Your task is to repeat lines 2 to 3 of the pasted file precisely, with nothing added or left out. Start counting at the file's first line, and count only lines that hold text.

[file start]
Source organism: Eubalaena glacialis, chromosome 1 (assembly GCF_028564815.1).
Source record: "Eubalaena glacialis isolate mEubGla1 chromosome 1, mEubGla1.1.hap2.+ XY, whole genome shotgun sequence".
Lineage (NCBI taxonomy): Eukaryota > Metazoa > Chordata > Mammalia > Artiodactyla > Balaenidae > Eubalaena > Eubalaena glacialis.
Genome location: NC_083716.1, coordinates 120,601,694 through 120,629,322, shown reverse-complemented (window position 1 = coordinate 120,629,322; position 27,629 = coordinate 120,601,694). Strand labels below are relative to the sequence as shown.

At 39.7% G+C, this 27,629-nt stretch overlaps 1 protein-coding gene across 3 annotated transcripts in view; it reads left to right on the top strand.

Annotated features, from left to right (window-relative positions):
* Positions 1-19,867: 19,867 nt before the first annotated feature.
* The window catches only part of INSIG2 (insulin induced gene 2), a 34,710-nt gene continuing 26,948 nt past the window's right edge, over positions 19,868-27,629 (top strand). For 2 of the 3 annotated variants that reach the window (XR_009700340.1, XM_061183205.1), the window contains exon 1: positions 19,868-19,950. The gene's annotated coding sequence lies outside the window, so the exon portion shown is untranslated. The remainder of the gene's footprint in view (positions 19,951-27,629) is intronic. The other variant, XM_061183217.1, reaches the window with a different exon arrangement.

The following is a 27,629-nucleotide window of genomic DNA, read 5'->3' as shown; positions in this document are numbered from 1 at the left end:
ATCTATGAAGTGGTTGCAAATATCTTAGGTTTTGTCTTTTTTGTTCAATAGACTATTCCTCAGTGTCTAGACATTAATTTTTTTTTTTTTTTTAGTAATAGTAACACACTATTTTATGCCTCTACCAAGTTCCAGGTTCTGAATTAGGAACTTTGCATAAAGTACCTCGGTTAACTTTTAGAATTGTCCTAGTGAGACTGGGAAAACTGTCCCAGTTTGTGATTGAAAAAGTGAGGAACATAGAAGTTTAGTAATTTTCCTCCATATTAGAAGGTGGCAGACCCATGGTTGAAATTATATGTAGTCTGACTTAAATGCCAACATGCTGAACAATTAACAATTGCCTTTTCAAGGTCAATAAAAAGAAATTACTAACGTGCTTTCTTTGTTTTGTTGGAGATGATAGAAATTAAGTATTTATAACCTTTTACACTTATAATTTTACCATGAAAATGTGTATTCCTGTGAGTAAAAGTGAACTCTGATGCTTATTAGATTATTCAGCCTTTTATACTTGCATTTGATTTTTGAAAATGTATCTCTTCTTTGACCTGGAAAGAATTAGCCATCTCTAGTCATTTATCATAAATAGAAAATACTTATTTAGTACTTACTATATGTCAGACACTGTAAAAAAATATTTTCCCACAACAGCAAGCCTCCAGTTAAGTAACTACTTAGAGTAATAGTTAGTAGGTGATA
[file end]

Source record: "Eubalaena glacialis isolate mEubGla1 chromosome 1, mEubGla1.1.hap2.+ XY, whole genome shotgun sequence".
Lineage (NCBI taxonomy): Eukaryota > Metazoa > Chordata > Mammalia > Artiodactyla > Balaenidae > Eubalaena > Eubalaena glacialis.